• A significant proportion of respondents indicated that they had received assistance from family or friends or Deaf Society staff.19 This made a positive contribution to the response rate of the survey.

    Figure 15: Did someone help you complete this survey? (percentage of Deaf Auslan user survey respondents)

    Figure 15:  Did someone help you complete this survey? (percentage of Deaf Auslan user survey respondents)

    A key issue associated with using a written survey to assess the views of the Deaf community was whether it would be accessible to Deaf people who have difficulty communicating in written English. This is a group of particular interest within the study as people who have difficulty communicating in written English might be expected to have a relatively high need for Auslan interpreting services20. However, the above results suggest that the survey results do incorporate the views of such Auslan users. Moreover, the sample is broadly reflective of other demographic factors (such as educational attainment and employment status) that are generally correlated with literacy.

    • Less than one half (44%) of those who obtained help with the survey had completed schooling beyond year 10, compared to 60% of those who did not obtain help with the survey.

    Families of Deaf Auslan users

    ORIMA Research interviewed 23 family members of Deaf Auslan users. These were parents of Deaf children and children of Deaf adults from all States and Territories. Table 2 shows the numbers and geographic distribution of the family members. Thirteen of these interview participants were also accredited Auslan interpreters.

    Table 2: Profile of Deaf Auslan user family member survey respondents
    State or Territory Child of Deaf adult(s) Parent of Deaf Child Both

    New South Wales

    2

    1

     

    Victoria

    2

    2

     

    Queensland

    3

     

    1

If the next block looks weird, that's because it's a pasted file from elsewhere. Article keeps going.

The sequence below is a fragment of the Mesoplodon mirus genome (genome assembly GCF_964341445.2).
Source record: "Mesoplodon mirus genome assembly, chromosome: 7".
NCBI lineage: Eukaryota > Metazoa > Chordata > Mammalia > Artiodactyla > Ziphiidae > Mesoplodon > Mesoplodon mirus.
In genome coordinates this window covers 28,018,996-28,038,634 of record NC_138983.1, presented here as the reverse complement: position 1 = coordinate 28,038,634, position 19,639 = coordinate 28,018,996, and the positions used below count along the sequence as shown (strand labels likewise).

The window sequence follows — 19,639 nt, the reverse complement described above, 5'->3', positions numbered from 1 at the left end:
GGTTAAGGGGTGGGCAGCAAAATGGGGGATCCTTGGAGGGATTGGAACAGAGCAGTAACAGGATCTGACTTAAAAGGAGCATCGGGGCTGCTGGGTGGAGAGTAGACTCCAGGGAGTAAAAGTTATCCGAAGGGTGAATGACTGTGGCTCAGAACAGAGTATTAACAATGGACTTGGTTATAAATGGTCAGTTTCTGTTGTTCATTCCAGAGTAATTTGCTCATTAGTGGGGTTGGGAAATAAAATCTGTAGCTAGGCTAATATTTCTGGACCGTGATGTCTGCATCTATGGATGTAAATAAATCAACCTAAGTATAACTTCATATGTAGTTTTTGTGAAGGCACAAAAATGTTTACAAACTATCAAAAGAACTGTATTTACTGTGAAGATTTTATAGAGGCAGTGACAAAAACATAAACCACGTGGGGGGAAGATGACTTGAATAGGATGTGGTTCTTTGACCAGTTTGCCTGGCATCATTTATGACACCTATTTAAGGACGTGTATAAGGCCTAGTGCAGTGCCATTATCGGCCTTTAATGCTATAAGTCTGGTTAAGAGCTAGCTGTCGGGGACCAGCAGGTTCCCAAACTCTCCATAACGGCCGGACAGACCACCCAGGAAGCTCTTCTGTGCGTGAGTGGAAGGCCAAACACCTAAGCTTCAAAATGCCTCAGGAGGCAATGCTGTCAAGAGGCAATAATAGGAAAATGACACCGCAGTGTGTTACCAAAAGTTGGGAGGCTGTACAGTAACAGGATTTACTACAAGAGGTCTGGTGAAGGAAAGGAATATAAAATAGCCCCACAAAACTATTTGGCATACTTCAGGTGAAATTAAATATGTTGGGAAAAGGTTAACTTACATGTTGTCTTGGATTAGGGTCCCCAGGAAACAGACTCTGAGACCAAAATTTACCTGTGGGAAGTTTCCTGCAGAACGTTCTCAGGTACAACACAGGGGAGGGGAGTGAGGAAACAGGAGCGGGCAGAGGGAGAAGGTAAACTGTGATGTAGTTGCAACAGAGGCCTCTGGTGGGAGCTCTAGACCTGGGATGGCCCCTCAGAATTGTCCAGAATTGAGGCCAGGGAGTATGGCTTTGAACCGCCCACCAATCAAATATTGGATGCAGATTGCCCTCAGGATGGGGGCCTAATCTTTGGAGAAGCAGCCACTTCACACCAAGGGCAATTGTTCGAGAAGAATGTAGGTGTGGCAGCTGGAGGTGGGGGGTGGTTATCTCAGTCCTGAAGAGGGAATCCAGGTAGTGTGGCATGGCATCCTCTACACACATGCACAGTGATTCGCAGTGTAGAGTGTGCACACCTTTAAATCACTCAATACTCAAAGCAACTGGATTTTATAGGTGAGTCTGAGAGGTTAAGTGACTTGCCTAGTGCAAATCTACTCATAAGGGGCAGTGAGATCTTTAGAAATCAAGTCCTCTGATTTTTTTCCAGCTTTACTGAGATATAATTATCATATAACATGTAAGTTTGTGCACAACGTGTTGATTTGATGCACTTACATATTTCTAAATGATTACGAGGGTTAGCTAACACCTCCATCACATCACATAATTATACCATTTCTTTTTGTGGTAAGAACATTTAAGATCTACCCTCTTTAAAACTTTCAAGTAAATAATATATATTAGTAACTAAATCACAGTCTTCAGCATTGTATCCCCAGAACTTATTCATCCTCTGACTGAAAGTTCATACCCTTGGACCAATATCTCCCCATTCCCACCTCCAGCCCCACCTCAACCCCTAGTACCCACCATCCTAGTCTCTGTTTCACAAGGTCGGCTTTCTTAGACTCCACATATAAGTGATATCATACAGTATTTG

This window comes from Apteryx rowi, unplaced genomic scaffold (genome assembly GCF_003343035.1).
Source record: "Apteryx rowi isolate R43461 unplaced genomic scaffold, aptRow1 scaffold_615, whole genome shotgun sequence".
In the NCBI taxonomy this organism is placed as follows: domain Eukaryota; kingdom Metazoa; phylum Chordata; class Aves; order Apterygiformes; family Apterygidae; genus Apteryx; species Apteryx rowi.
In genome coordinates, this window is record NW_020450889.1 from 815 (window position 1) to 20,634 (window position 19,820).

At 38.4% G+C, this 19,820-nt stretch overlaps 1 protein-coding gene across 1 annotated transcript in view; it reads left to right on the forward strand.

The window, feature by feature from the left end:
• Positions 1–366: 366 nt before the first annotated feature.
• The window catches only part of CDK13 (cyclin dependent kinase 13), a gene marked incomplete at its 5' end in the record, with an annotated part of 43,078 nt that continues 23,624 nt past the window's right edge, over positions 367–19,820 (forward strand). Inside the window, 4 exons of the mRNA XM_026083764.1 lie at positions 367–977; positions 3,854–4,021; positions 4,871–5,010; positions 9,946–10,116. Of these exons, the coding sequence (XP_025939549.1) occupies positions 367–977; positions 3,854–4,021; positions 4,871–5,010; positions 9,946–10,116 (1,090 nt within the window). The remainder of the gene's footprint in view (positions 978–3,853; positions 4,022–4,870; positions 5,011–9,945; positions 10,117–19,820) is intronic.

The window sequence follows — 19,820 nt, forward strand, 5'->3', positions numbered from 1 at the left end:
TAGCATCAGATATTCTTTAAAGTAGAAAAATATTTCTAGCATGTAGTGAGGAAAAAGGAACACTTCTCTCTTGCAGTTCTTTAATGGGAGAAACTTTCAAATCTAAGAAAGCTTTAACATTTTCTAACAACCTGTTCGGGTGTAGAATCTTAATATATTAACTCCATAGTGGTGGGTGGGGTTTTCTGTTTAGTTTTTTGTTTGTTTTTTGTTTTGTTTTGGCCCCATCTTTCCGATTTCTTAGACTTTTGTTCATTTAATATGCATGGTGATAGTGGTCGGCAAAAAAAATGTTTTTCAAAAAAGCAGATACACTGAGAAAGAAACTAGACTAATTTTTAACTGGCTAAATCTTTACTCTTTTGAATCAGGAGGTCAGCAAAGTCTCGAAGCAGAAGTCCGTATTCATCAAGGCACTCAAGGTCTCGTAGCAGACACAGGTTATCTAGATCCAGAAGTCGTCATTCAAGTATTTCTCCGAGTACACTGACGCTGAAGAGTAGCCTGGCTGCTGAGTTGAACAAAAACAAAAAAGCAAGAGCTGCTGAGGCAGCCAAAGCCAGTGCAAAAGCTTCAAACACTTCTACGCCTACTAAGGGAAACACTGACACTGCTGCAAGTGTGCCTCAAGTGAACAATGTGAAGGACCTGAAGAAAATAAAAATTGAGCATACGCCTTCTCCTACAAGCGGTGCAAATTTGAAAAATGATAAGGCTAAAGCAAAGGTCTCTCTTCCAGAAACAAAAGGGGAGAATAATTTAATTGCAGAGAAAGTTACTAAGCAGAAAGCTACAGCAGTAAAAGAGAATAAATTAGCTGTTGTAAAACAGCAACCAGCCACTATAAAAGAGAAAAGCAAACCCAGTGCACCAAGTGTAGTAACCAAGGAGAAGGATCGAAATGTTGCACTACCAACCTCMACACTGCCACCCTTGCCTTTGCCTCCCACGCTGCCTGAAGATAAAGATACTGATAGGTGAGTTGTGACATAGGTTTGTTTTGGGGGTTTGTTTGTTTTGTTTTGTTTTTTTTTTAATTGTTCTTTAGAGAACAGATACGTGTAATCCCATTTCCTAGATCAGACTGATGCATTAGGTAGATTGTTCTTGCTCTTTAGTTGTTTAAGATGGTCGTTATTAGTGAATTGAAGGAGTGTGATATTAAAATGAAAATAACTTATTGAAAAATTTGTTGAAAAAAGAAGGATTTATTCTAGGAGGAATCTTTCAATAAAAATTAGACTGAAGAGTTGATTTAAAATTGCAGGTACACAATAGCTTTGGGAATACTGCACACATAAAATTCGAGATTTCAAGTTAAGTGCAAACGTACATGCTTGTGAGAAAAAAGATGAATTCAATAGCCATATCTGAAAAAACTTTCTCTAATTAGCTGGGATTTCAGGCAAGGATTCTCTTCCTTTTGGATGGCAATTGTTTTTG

Western Australia

    3

    1

     

    South Australia

    2

    1

     

    Tasmania

     

    1

     

    Australian Capital Territory

    1

    1

     

    Northern Territory

     

    2

     

    TOTAL

    13

    9

    1

    Auslan interpreter interviews

    As part of the stakeholder consultations, 35 Auslan interpreters were interviewed in relation to their views on the profession. The people interviewed were a mix of interpreters from Deaf Societies and other private and public sector Auslan interpreting service providers from all States and Territories. Thirty female and five male interpreters were interviewed.21 There were 32 accredited22 interpreters (19 Level 3 Interpreters and 13 Level 2 Para-professionals) and three unaccredited interpreters.

    Auslan interpreting service provider interviews and data

    Major Auslan interpreting service providers were requested to provide relevant data for 2002-03 to assist in quantifying the cost of Auslan interpreting provision across States and Territories. Auslan interpreting service providers contacted were:

    • the Deaf Societies in each State;
    • the two Territory-based Auslan interpreting agencies;
    • commercial language service providers:23
  • Auslan Interpreting and Note Taking Service (VIC);
  • Central Health Interpreter Service (VIC);
  • Deaf Education Network (NSW);
  • On-call interpreters (NSW and VIC);
  • Sensewide (VIC);
  • Victorian Services for Deaf Children (VIC); and
    • government funded language service providers24 for:
  • universities;